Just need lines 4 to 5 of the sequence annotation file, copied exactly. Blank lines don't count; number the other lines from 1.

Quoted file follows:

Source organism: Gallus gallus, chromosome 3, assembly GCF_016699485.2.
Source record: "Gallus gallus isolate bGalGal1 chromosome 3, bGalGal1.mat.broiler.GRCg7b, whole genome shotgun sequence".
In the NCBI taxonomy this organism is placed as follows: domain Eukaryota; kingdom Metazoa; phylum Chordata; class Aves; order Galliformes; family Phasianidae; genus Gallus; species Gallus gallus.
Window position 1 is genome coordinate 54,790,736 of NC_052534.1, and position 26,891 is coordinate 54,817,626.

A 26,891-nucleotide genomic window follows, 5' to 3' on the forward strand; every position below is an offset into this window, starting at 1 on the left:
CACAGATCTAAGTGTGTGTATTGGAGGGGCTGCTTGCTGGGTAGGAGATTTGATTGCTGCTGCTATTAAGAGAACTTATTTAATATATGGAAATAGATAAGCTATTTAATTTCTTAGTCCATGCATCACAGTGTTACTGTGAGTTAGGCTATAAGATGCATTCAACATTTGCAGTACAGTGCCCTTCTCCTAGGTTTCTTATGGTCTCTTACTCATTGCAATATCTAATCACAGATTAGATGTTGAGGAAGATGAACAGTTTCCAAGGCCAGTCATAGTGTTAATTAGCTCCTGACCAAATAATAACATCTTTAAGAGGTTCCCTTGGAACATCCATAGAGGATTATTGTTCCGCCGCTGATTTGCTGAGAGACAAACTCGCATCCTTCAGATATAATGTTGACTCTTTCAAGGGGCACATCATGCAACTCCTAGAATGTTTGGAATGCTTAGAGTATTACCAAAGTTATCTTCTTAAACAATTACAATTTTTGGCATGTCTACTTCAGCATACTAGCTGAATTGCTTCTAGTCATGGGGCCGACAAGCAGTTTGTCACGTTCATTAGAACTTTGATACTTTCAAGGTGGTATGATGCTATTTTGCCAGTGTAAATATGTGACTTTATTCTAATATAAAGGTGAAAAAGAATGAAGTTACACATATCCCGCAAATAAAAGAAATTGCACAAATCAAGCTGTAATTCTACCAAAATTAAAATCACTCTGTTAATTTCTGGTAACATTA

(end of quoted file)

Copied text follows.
Window position 1 is genome coordinate 54,790,736 of NC_052534.1, and position 26,891 is coordinate 54,817,626.

A 26,891-nucleotide genomic window follows, 5' to 3' on the forward strand; every position below is an offset into this window, starting at 1 on the left: